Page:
Although the ongoing writers strike in Hollywood has forced the latest episodes of some popular TV shows to halt production, studios and their employees still have no immediate plans to return to talks, officials said Monday.
No new talks have been scheduled since thousands of Writers Guild of America members started a high-profile walkout on November 5, according to leaders of the writers union and representatives of studios and entertainment companies.
Movie and television screenwriters declared the strike, after months of negotiations failed to make progress on their demands for greater residual payments from DVDs and from new media like Internet and mobile phone downloads.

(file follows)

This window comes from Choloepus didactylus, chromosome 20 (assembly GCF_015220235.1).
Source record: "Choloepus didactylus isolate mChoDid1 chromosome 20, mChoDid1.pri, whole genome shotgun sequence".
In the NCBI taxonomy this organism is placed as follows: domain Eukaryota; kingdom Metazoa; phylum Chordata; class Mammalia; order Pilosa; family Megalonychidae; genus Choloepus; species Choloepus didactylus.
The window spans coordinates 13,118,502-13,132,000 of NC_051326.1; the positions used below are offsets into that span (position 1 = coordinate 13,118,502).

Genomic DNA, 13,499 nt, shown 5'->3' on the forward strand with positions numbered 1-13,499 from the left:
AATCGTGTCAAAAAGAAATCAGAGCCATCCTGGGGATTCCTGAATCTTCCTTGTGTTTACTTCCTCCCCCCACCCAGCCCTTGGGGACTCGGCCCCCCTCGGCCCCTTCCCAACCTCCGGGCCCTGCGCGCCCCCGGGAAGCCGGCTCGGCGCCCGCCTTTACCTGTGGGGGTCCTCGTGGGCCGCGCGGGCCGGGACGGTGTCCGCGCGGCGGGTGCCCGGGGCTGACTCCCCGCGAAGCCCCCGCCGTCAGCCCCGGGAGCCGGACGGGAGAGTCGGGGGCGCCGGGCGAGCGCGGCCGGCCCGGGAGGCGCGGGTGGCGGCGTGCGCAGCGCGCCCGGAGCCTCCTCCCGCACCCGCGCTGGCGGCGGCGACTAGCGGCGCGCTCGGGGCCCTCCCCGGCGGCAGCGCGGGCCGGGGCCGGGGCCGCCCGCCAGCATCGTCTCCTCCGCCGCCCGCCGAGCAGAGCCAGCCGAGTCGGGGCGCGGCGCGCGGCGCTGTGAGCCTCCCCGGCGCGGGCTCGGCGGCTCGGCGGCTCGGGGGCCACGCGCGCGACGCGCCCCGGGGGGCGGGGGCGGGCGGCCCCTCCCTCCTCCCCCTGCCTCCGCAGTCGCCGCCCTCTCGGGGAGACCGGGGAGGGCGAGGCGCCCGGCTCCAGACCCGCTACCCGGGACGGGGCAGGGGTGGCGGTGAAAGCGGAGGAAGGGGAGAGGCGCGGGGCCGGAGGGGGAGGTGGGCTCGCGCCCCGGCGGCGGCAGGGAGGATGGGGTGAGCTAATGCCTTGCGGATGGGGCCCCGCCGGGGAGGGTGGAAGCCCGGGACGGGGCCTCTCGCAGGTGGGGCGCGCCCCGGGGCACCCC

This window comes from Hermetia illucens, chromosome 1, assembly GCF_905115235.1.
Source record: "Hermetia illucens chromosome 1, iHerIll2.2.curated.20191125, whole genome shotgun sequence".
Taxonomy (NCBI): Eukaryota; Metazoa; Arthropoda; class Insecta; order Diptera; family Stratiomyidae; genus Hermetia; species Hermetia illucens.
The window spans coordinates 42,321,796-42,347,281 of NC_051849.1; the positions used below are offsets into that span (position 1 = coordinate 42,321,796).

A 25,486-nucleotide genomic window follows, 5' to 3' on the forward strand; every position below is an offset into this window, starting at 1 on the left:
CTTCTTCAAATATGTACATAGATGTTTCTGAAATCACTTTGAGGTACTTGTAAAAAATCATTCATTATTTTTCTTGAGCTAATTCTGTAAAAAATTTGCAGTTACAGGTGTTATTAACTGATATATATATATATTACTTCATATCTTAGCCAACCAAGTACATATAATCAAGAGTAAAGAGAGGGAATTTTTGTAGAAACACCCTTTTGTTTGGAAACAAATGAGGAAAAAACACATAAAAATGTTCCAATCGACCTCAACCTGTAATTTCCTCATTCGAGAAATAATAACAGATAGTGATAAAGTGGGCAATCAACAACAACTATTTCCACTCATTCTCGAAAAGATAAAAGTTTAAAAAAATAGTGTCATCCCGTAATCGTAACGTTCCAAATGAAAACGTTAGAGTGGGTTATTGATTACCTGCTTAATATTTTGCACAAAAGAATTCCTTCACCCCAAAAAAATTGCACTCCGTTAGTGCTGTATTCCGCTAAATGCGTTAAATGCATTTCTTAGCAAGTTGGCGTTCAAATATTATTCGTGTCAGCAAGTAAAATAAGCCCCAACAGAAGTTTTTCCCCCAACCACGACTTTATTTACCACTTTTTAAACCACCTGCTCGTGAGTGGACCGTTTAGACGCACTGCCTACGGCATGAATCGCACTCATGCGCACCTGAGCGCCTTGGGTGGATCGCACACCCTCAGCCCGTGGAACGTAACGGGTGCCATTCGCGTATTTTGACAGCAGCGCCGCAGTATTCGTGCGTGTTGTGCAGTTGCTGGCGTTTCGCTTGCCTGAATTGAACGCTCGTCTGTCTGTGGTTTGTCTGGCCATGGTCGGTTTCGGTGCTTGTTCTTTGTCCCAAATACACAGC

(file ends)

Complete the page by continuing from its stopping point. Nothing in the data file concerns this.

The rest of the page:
Striking writers since then have been picketing television networks and movie studios in Los Angeles and New York.
However, entertainment media reports over the weekend quoted industry insiders as saying there could be "backchannel" negotiations between the two sides.
Some late night talk shows, which are heavily dependent on writers to supply material related to current events, have gone into reruns as a result of the strike, while primetime TV drama series like ABC's "Desperate Housewives" and NBC's "The Office" also halted production.
Hollywood writers last time went on a strike in 1988, when the 22-week work stoppage cost the U.S. entertainment industry about 500 million dollars.